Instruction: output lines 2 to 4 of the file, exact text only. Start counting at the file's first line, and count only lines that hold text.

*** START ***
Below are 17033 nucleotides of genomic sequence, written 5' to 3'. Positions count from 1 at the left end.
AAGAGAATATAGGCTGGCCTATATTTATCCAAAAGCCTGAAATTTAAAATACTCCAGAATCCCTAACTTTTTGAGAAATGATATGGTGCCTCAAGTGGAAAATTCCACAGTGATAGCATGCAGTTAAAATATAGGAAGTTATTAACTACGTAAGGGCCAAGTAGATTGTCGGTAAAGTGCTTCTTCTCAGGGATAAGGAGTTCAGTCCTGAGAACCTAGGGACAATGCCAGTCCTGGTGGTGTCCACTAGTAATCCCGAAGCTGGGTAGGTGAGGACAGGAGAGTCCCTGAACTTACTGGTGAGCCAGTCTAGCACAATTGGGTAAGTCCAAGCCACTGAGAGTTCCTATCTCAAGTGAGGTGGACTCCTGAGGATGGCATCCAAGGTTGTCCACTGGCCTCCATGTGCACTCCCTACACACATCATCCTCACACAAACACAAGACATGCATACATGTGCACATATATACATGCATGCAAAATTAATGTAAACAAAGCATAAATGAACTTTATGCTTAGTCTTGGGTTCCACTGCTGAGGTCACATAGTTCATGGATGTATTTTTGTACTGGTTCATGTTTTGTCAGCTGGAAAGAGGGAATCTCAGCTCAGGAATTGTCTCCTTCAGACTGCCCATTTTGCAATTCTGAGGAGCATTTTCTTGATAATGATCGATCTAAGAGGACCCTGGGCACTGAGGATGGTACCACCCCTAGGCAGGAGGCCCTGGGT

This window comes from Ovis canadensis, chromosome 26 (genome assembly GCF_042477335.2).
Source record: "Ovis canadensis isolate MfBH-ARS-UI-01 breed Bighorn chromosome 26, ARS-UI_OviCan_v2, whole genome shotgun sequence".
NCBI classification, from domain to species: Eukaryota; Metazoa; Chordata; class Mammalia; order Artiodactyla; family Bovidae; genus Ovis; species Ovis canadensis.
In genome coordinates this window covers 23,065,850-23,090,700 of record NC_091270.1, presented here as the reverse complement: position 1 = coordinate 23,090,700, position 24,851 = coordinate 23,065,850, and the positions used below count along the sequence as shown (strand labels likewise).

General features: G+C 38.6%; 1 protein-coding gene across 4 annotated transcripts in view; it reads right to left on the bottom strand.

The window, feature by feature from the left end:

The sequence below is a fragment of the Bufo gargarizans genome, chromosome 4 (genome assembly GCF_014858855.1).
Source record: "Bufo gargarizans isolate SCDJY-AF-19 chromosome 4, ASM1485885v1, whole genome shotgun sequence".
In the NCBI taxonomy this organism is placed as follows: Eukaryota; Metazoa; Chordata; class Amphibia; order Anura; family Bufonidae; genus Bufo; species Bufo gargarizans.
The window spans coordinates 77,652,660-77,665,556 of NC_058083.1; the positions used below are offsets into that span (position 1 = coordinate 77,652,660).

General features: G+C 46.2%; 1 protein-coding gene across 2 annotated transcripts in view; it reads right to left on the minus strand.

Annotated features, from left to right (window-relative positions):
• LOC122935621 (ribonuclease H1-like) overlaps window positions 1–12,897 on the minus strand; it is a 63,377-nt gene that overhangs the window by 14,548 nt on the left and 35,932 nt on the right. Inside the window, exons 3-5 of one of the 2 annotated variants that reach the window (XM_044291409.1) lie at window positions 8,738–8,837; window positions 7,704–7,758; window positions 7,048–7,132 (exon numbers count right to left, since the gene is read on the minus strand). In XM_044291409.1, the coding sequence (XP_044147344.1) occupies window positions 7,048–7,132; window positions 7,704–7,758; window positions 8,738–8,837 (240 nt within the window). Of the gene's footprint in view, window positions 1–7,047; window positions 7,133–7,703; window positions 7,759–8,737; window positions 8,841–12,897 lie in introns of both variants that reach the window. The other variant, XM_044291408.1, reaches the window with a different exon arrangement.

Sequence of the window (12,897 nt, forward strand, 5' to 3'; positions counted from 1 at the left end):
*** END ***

AAGAGAATATAGGCTGGCCTATATTTATCCAAAAGCCTGAAATTTAAAATACTCCAGAATCCCTAACTTTTTGAGAAATGATATGGTGCCTCAAGTGGAAAATTCCACAGTGATAGCATGCAGTTAAAATATAGGAAGTTATTAACTACGTAAGGGCCAAGTAGATTGTCGGTAAAGTGCTTCTTCTCAGGGATAAGGAGTTCAGTCCTGAGAACCTAGGGACAATGCCAGTCCTGGTGGTGTCCACTAGTAATCCCGAAGCTGGGTAGGTGAGGACAGGAGAGTCCCTGAACTTACTGGTGAGCCAGTCTAGCACAATTGGGTAAGTCCAAGCCACTGAGAGTTCCTATCTCAAGTGAGGTGGACTCCTGAGGATGGCATCCAAGGTTGTCCACTGGCCTCCATGTGCACTCCCTACACACATCATCCTCACACAAACACAAGACATGCATACATGTGCACATATATACATGCATGCAAAATTAATGTAAACAAAGCATAAATGAACTTTATGCTTAGTCTTGGGTTCCACTGCTGAGGTCACATAGTTCATGGATGTATTTTTGTACTGGTTCATGTTTTGTCAGCTGGAAAGAGGGAATCTCAGCTCAGGAATTGTCTCCTTCAGACTGCCCATTTTGCAATTCTGAGGAGCATTTTCTTGATAATGATCGATCTAAGAGGACCCTGGGCACTGAGGATGGTACCACCCCTAGGCAGGAGGCCCTGGGT

This window comes from Ovis canadensis, chromosome 26 (genome assembly GCF_042477335.2).
Source record: "Ovis canadensis isolate MfBH-ARS-UI-01 breed Bighorn chromosome 26, ARS-UI_OviCan_v2, whole genome shotgun sequence".